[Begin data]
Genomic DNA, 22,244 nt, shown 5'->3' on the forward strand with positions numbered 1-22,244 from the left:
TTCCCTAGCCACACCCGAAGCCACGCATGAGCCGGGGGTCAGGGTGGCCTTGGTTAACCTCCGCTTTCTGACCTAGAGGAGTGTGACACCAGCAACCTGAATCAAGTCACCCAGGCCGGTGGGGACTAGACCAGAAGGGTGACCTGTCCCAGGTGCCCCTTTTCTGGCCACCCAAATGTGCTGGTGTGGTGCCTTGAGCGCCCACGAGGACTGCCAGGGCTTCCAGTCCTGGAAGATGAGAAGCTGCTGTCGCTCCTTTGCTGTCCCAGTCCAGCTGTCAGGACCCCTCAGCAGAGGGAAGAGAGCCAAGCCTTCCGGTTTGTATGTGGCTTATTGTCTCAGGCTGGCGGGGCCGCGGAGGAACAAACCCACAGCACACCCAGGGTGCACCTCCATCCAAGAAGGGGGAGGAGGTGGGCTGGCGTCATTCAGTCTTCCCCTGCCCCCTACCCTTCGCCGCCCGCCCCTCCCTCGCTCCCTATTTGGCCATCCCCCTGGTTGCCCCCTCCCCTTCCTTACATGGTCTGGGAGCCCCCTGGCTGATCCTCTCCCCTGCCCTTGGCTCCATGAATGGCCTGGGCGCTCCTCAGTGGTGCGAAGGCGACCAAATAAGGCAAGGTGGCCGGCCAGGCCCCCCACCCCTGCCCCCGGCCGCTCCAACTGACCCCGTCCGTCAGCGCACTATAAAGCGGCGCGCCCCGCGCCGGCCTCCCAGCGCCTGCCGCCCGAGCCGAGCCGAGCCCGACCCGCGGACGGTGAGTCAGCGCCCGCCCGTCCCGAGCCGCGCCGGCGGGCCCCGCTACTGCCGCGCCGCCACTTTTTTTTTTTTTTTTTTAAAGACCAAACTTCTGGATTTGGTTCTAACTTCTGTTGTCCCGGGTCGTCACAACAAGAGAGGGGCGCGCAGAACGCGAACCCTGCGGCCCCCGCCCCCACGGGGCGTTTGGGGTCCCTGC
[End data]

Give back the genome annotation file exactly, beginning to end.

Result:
Genomic DNA, 22,244 nt, shown 5'->3' on the forward strand with positions numbered 1-22,244 from the left:
TTCCCTAGCCACACCCGAAGCCACGCATGAGCCGGGGGTCAGGGTGGCCTTGGTTAACCTCCGCTTTCTGACCTAGAGGAGTGTGACACCAGCAACCTGAATCAAGTCACCCAGGCCGGTGGGGACTAGACCAGAAGGGTGACCTGTCCCAGGTGCCCCTTTTCTGGCCACCCAAATGTGCTGGTGTGGTGCCTTGAGCGCCCACGAGGACTGCCAGGGCTTCCAGTCCTGGAAGATGAGAAGCTGCTGTCGCTCCTTTGCTGTCCCAGTCCAGCTGTCAGGACCCCTCAGCAGAGGGAAGAGAGCCAAGCCTTCCGGTTTGTATGTGGCTTATTGTCTCAGGCTGGCGGGGCCGCGGAGGAACAAACCCACAGCACACCCAGGGTGCACCTCCATCCAAGAAGGGGGAGGAGGTGGGCTGGCGTCATTCAGTCTTCCCCTGCCCCCTACCCTTCGCCGCCCGCCCCTCCCTCGCTCCCTATTTGGCCATCCCCCTGGTTGCCCCCTCCCCTTCCTTACATGGTCTGGGAGCCCCCTGGCTGATCCTCTCCCCTGCCCTTGGCTCCATGAATGGCCTGGGCGCTCCTCAGTGGTGCGAAGGCGACCAAATAAGGCAAGGTGGCCGGCCAGGCCCCCCACCCCTGCCCCCGGCCGCTCCAACTGACCCCGTCCGTCAGCGCACTATAAAGCGGCGCGCCCCGCGCCGGCCTCCCAGCGCCTGCCGCCCGAGCCGAGCCGAGCCCGACCCGCGGACGGTGAGTCAGCGCCCGCCCGTCCCGAGCCGCGCCGGCGGGCCCCGCTACTGCCGCGCCGCCACTTTTTTTTTTTTTTTTTTAAAGACCAAACTTCTGGATTTGGTTCTAACTTCTGTTGTCCCGGGTCGTCACAACAAGAGAGGGGCGCGCAGAACGCGAACCCTGCGGCCCCCGCCCCCACGGGGCGTTTGGGGTCCCTGC